Saturday, October 19, 2019

16th February 2019: Saturday of the Fifth Week in Ordinary Time Year C

Saturday of the Fifth Week in Ordinary Time

Today’s Audio Mass Readings – Lectionary: 334

1st Reading – GN 3:9-24

The LORD God called to Adam and asked him, “Where are you?”
He answered, “I heard you in the garden;
but I was afraid, because I was naked,
so I hid myself.”
Then he asked, “Who told you that you were naked?
You have eaten, then,
from the tree of which I had forbidden you to eat!”
The man replied, “The woman whom you put here with meB
she gave me fruit from the tree, and so I ate it.”
The LORD God then asked the woman,
“Why did you do such a thing?”
The woman answered, “The serpent tricked me into it, so I ate it.”

Then the LORD God said to the serpent:

“Because you have done this, you shall be banned
from all the animals
and from all the wild creatures;
On your belly shall you crawl,
and dirt shall you eat
all the days of your life.
I will put enmity between you and the woman,
and between your offspring and hers;
He will strike at your head,
while you strike at his heel.”

To the woman he said:

“I will intensify the pangs of your childbearing;
in pain shall you bring forth children.
Yet your urge shall be for your husband,
and he shall be your master.”

To the man he said: “Because you listened to your wife
and ate from the tree of which I had forbidden you to eat,

“Cursed be the ground because of you!
In toil shall you eat its yield
all the days of your life.
Thorns and thistles shall it bring forth to you,
as you eat of the plants of the field.
By the sweat of your face
shall you get bread to eat,
Until you return to the ground,
from which you were taken;
For you are dirt,
and to dirt you shall return.”

The man called his wife Eve,
because she became the mother of all the living.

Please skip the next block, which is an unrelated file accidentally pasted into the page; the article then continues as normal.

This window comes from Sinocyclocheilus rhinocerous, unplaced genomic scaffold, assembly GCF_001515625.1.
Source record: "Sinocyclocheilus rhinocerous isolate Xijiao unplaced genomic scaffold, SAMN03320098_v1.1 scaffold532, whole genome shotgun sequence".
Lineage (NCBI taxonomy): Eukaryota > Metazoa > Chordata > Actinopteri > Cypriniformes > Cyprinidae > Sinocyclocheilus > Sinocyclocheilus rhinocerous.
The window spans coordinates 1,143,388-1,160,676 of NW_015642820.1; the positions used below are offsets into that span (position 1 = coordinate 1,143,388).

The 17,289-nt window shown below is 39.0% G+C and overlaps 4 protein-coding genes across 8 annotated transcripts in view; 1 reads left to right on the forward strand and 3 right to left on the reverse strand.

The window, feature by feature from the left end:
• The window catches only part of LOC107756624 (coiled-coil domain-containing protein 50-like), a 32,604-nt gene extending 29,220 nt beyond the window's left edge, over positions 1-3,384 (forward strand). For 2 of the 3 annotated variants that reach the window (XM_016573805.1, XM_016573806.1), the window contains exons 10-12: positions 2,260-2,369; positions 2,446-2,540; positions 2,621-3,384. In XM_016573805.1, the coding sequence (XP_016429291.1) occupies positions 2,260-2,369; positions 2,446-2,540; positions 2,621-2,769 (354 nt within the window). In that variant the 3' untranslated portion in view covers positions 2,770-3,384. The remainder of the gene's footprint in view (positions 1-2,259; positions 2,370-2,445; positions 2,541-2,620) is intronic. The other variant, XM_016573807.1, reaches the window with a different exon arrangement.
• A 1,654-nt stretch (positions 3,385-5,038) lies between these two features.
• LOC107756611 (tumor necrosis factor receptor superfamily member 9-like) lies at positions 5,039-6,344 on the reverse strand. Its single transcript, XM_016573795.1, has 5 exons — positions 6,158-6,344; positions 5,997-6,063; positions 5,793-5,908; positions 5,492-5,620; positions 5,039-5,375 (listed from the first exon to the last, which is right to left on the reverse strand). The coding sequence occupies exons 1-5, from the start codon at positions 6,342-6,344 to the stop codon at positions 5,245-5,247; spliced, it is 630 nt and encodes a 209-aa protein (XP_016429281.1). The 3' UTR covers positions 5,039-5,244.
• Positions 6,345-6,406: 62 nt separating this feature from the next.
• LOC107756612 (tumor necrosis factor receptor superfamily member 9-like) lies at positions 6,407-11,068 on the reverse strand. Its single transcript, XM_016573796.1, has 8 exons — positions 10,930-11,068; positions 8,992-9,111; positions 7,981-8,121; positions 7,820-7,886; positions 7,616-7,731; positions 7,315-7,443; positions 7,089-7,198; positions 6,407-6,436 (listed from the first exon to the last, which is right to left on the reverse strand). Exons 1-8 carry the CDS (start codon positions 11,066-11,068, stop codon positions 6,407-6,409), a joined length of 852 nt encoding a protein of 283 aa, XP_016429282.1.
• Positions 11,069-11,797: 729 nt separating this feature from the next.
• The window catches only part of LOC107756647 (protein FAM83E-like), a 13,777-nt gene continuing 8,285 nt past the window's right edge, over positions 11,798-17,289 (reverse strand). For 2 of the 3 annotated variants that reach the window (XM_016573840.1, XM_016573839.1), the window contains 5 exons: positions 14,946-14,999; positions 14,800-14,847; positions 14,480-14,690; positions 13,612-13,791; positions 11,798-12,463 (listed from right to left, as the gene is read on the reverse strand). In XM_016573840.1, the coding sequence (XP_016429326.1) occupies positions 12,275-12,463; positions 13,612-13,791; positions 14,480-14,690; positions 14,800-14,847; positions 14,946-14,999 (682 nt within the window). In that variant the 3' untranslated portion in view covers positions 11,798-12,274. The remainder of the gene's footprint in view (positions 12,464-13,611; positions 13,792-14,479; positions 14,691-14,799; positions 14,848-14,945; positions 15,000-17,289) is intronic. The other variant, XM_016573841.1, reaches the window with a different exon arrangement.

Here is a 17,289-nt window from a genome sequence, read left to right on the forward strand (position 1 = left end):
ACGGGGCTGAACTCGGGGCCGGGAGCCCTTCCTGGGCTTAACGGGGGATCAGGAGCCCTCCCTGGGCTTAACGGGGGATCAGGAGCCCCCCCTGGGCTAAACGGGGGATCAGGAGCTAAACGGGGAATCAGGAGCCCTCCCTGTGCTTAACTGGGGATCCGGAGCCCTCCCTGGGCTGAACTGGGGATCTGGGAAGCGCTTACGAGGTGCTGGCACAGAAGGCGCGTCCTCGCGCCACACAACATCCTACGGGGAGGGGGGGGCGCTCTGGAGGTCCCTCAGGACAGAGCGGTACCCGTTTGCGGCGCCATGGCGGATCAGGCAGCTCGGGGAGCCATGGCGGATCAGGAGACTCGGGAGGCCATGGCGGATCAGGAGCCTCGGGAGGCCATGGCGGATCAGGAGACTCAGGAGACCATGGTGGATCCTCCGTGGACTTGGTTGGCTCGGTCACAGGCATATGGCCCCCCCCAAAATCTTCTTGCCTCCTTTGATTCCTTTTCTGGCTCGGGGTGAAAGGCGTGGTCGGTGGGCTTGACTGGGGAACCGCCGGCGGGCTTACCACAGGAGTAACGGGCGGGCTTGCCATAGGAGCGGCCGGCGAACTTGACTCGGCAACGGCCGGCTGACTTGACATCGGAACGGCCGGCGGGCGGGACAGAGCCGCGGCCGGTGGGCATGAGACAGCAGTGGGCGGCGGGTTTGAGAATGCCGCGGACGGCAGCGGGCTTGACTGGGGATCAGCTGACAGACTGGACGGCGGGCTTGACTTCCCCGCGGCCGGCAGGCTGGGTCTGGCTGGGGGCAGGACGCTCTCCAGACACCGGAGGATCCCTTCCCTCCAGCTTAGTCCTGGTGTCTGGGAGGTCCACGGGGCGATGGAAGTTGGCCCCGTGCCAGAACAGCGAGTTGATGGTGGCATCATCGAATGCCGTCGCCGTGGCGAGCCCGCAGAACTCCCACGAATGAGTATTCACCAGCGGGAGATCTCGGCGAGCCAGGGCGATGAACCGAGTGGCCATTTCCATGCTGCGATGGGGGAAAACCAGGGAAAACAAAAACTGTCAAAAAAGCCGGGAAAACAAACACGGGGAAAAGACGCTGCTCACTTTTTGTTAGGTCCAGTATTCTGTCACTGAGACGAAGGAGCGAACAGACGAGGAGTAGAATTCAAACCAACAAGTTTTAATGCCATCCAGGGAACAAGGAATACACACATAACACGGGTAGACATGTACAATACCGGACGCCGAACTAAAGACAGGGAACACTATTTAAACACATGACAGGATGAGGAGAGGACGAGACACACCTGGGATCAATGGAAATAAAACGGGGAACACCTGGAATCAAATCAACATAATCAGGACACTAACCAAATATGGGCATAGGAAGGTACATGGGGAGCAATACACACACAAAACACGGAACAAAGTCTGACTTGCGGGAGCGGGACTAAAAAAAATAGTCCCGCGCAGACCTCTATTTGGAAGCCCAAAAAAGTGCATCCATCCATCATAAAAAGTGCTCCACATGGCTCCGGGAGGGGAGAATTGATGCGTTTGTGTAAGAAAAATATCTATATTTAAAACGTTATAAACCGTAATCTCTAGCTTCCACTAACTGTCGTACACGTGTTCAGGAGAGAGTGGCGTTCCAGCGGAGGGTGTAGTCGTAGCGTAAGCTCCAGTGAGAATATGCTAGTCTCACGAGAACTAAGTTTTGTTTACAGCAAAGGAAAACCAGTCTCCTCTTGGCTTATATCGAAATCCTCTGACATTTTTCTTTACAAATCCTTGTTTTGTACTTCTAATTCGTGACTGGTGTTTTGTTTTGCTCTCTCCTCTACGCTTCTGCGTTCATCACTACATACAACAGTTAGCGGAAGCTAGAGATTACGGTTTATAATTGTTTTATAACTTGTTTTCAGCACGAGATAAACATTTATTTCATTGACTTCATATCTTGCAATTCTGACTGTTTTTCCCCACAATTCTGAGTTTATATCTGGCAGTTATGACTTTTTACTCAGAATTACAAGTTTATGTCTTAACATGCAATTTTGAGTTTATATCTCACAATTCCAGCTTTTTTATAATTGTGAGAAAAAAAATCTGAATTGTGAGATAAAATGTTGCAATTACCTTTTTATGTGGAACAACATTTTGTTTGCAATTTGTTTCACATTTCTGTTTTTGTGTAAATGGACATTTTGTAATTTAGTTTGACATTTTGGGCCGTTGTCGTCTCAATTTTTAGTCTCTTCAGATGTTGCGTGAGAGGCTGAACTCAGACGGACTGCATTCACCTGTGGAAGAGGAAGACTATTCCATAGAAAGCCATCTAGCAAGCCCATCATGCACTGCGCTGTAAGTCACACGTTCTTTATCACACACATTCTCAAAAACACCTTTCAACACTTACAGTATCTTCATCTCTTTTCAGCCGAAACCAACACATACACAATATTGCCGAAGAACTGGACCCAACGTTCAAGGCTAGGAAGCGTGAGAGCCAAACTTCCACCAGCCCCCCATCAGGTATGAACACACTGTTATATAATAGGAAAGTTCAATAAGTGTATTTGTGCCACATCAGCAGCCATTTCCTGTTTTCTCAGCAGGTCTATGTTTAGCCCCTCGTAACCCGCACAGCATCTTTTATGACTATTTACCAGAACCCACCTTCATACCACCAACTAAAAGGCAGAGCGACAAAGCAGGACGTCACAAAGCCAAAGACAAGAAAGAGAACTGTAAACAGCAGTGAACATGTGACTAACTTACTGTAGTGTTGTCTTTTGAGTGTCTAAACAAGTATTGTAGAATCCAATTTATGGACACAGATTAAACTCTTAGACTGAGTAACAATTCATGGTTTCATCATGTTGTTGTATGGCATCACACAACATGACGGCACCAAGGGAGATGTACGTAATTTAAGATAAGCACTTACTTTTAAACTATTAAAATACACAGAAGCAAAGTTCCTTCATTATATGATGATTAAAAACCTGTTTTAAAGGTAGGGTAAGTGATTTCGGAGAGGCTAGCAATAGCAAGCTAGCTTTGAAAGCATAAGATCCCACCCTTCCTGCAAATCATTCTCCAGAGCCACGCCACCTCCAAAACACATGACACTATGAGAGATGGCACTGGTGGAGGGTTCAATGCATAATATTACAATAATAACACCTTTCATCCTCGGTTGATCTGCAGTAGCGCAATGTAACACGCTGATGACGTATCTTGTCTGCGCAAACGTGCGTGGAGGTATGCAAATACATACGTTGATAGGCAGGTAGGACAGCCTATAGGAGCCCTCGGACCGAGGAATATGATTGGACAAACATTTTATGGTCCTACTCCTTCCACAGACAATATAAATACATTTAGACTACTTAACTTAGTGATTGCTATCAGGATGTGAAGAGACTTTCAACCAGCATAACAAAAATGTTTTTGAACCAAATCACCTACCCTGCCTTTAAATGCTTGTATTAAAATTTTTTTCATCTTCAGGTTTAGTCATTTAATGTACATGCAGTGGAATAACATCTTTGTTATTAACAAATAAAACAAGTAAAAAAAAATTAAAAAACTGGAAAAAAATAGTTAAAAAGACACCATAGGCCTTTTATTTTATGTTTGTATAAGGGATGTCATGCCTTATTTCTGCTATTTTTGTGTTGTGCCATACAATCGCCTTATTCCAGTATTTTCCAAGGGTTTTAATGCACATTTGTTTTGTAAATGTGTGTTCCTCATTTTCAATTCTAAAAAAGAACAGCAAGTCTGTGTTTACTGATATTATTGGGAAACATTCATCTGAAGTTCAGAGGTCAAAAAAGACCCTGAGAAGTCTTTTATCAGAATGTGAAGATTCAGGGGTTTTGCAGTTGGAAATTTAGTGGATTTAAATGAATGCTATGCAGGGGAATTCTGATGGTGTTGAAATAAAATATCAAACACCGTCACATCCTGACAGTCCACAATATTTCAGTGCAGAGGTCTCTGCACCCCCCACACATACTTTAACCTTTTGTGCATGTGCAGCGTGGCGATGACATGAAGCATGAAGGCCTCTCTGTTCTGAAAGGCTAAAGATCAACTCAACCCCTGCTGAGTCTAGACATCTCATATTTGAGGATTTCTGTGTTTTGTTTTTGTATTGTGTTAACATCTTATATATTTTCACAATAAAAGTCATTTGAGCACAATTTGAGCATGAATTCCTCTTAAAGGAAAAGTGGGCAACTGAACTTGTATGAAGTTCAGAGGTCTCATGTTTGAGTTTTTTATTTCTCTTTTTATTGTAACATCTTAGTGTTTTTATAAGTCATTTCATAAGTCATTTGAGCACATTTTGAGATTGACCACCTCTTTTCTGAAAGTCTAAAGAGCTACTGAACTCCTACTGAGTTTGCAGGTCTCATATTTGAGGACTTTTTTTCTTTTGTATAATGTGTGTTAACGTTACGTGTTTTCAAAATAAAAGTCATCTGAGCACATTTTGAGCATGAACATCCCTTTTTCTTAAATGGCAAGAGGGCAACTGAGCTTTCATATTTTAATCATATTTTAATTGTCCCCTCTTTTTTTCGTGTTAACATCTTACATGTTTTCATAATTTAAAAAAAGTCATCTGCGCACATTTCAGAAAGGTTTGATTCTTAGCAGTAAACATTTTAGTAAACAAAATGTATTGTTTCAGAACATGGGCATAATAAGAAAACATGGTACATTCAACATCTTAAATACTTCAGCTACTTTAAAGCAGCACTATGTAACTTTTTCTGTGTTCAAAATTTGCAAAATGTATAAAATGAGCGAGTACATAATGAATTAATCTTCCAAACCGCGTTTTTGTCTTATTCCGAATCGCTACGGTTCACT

For the man and his wife the LORD God made leather garments,
with which he clothed them.
Then the LORD God said: “See! The man has become like one of us,
knowing what is good and what is evil!
Therefore, he must not be allowed to put out his hand
to take fruit from the tree of life also,
and thus eat of it and live forever.”
The LORD God therefore banished him from the garden of Eden,
to till the ground from which he had been taken.
When he expelled the man,
he settled him east of the garden of Eden;
and he stationed the cherubim and the fiery revolving sword,
to guard the way to the tree of life.

Responsorial Psalm – PS 90:2, 3-4ABC, 5-6, 12-13

R. (1) In every age, O Lord, you have been our refuge.
Before the mountains were begotten
and the earth and the world were brought forth,
from everlasting to everlasting you are God.
R. In every age, O Lord, you have been our refuge.
You turn man back to dust,
saying, “Return, O children of men.”
For a thousand years in your sight
are as yesterday, now that it is past,
or as a watch of the night.
R. In every age, O Lord, you have been our refuge.
You make an end of them in their sleep;
the next morning they are like the changing grass,
Which at dawn springs up anew,
but by evening wilts and fades.
R. In every age, O Lord, you have been our refuge.
Teach us to number our days aright,
that we may gain wisdom of heart.
Return, O LORD! How long?
Have pity on your servants!
R. In every age, O Lord, you have been our refuge.

Alleluia – MT 4:4B

R. Alleluia, alleluia.
One does not live on bread alone,
but on every word that comes forth from the mouth of God.
R. Alleluia, alleluia.

Gospel – MK 8:1-10

In those days when there again was a great crowd without anything to eat,
Jesus summoned the disciples and said,
“My heart is moved with pity for the crowd,
because they have been with me now for three days
and have nothing to eat.
If I send them away hungry to their homes,